• They have accumulated wealth and built up huge armaments rather than trusting God for their provision (v. 7).
  • And they have embraced idolatry, worshiping the creature rather than Creator (v. 8; see also Rom. 1:25).

Since Israel has made itself look and act like the heathen nations around it, God will judge Israel in a manner appropriate for the heathen. It’s likely that Isaiah does not see the lengthy time frame of repeated judgment, stretching out more than two millennia into the future, yet he is clear that Judah has been sufficiently rebellious to attract God’s wrath now. “The Lord alone,” he proclaims, “will be exalted on that day” (v. 11). He will break down the arrogance of all people, specifically:

  • “cedars” and “oaks” – a reference to haughty nobles and princes (v. 13; see also Amos 2:9; Zech. 11:2).
  • “high mountains” and “lofty hills” – an image of government and society (v. 14).
  • “every high tower” and “every fortified wall” – a picture of military might (v. 15).
  • “every ship of Tarshish” and “every splendid sea vessel” – a reference to commerce (v. 16).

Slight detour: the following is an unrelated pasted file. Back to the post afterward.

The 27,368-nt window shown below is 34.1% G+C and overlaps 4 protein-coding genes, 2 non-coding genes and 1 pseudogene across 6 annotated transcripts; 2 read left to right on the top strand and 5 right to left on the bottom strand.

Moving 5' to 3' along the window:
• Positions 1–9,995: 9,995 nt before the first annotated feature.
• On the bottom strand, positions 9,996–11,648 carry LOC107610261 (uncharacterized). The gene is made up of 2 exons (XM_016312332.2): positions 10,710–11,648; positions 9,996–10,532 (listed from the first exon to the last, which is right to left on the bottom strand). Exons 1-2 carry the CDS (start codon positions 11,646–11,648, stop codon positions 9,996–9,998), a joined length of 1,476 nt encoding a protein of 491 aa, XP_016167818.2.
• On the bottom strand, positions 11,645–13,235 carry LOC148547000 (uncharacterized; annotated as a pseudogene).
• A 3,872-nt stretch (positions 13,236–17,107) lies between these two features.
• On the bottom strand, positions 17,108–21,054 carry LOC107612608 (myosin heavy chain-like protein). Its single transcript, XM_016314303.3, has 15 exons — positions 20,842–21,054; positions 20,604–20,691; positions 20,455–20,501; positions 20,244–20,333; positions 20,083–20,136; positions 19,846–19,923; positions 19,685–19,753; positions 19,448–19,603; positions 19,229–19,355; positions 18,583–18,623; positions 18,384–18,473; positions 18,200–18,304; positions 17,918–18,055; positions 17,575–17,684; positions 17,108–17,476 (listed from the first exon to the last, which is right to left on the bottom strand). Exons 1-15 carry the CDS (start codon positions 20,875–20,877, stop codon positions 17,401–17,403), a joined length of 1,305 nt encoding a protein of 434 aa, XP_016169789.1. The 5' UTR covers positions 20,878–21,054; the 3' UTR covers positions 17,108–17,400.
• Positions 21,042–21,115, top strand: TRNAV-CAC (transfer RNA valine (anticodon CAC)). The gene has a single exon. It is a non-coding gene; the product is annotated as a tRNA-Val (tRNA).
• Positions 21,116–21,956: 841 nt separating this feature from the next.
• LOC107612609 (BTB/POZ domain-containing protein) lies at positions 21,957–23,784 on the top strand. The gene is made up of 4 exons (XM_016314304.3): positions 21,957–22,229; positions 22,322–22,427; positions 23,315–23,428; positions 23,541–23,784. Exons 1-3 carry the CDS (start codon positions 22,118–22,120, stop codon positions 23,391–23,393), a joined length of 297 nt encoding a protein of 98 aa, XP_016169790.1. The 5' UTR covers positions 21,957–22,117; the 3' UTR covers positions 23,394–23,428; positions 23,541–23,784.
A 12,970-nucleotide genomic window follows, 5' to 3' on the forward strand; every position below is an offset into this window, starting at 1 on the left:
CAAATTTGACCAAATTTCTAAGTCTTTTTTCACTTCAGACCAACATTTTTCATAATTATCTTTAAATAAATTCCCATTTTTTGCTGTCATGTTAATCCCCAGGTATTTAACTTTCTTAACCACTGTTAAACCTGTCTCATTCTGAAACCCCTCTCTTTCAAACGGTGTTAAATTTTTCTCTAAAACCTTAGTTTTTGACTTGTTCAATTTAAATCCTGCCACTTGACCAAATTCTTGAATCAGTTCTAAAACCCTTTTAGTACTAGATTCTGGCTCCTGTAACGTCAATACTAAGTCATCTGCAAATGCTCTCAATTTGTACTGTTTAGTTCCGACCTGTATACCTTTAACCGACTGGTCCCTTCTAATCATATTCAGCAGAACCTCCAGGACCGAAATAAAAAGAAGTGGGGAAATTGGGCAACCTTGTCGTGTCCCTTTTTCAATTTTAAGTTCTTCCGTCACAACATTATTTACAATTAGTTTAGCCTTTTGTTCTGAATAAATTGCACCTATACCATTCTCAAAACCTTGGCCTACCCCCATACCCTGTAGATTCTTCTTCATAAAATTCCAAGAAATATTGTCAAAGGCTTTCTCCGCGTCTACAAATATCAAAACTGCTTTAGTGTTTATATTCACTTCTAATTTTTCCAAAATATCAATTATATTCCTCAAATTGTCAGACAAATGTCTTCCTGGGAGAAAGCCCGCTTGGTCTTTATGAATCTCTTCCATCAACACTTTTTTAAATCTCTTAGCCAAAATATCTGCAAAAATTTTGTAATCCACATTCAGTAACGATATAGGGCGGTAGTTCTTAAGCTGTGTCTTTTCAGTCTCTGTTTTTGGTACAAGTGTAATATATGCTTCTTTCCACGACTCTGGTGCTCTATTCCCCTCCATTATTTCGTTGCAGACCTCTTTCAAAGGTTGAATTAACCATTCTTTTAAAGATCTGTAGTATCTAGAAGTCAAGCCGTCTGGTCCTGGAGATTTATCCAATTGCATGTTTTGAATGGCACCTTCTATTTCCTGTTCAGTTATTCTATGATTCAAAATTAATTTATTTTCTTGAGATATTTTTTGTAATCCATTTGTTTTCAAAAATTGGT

• “human pride” and “the loftiness of men” (v. 17).
  • “idols” (v. 18).

While these appear to be figurative references, it’s probable that the people of Judah in Uzziah’s day literally took pride in their fortified cities, tall towers, large ships and beautiful trees.

There is a parallel in Rev. 6:15-17 to how the wicked are seen responding to God’s wrath in Isa. 2:19-21:  “Then the kings of the earth, the nobles, the military commanders, the rich, the powerful, and every slave and free person hid in the caves and among the rocks of the mountains. And they said to the mountains and to the rocks, ‘Fall on us and hide us from the face of the One seated on the throne and from the wrath of the Lamb, because the great day of Their wrath has come! And who is able to stand?'” Just as God will bring judgment on His people for their rebellion in Isaiah’s day – through the Assyrian and Babylonian empires – the Lord Himself will execute judgment directly on the whole earth on “the last day.”

 

Closing thought

There is hope for Judah in Isaiah’s day, as there is for us today. “Come and let us walk in the Lord’s light,” the prophet urges in verse 5, adding in verse 22, “Put no more trust in man, who has only the breath in his nostrils. What is he really worth?”

Gary V. Smith summarizes: “This sermon provides two unmistakable theological choices to any reader/listener. One can follow the path of proud leaders like Uzziah, or a person can ‘stop trusting in man’ now and exalt God alone. The theological choice is clear and presented as two opposite alternatives with two opposite consequences: life with God in his glorious kingdom (2:1-5), or frightful humiliation and destruction (2:6-22). There is no middle ground for people to hide” (Smith, p. 142).

Copyright 2008 by Rob Phillips